by Carol Harrison, RD
You probably know that good tomatoes are firm, heavy for their size and free of blemishes, bruises and cracks. Choosing tomatoes is simple, but do you know how to store them? This guide can help you prevent spoilage and reduce food waste. And that saves you money!
Good to Know: By 2050, Earth’s population will reach nine billion. Farmers worldwide face the challenge of producing more food while minimizing environmental impact. We can do our part by curbing food waste. Uneaten food ends up in landfills and produces large amounts of methane – a gas that contributes to global warming – and Canadians are among the planet’s biggest food wasters.
Tomato Storage Tips
Store tomatoes on your kitchen counter, without a plastic bag and out of direct sunlight, to avoid fast ripening. Place them stem side up in a single layer, to avoid bruising. Aim to use up your tomatoes within four to five days of buying them.
To extend the life of ripe tomatoes by a few days, store them in a breathable plastic bag in your refrigerator’s crisper drawer (low humidity or “fruit” setting), or remove the stems and freeze them whole for up to three months. For the best flavour, let tomatoes return to room temperature before using.
TIP: Don’t put tomatoes in the fridge until they’re fully ripe – they’ll lose flavour fast and become spongy. To save overripe tomatoes for later use, freeze them. Once they’ve thawed, peel off and discard the skins, then use the tomatoes for tasty sauces and stews.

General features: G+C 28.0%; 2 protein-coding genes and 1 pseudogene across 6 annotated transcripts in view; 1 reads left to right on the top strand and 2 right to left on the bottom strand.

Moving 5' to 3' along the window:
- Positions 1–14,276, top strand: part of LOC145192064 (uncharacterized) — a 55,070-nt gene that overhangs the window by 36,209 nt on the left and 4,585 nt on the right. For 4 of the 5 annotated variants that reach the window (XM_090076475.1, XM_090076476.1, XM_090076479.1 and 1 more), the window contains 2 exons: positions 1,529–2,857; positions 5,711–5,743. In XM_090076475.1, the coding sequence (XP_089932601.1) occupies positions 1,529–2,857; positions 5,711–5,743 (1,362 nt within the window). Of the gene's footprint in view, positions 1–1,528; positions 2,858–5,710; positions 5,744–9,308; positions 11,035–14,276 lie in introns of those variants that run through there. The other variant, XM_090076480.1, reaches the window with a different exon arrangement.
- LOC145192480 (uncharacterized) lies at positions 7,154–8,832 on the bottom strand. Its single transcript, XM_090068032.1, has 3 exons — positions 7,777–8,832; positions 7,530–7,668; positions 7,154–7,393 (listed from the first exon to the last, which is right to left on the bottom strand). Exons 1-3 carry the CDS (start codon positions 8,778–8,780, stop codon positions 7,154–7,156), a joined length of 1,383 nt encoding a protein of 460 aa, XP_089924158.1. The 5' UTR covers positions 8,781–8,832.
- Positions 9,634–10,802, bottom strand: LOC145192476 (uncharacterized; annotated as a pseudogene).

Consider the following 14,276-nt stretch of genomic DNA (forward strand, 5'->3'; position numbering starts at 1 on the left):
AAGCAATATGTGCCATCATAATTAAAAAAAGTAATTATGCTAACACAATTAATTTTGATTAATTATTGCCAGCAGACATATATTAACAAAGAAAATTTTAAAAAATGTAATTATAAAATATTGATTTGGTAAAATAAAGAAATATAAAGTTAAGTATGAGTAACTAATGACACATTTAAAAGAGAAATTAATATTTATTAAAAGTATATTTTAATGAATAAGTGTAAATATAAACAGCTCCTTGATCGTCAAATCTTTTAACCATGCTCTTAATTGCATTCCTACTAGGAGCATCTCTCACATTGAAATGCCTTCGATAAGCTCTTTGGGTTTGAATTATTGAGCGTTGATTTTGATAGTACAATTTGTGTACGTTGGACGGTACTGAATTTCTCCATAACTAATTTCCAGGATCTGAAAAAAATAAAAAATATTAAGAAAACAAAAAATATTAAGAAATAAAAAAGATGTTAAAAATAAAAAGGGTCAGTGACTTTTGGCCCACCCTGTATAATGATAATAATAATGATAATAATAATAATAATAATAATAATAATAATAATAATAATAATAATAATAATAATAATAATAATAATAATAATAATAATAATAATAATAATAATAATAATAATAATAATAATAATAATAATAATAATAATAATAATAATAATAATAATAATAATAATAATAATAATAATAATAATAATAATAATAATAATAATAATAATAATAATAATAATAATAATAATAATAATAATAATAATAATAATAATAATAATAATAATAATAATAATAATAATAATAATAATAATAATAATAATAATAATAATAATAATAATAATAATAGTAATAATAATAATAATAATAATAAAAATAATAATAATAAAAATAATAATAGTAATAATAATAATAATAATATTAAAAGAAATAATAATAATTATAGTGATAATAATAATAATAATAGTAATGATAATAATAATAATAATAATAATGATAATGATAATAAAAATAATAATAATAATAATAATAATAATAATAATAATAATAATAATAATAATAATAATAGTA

Good to Know: Local is fresh and fresh tastes best! In Canada, farmers grow tomatoes in both fields and greenhouses, so we can enjoy them almost year-round. When we buy Canadian, we support our farmers (and their rural communities) so they can keep doing what they do best: providing healthy, affordable and safe food for all of us.
5 Ways to use Overripe Tomatoes
If your tomatoes are so ripe that they’re getting soft, don’t worry – they still have loads of flavour just waiting to be unlocked. Try using them in:
- Spicy spaghetti sauce or cheesy lasagna
- Tomato soup or gazpacho
- Beef or bean chili
- Scrambled eggs or a frittata
- Tomato sauce for cabbage rolls or curry
TIP: If a tomato has bruises or cracks, you can cut out those parts and enjoy the rest. If a tomato has black mould, however, compost the entire thing.
Want more tips? Read: 3 Fabulous ways to Enjoy Tomatoes
Interested in growing your own tomatoes? Read: How to Grow Your Own Tomatoes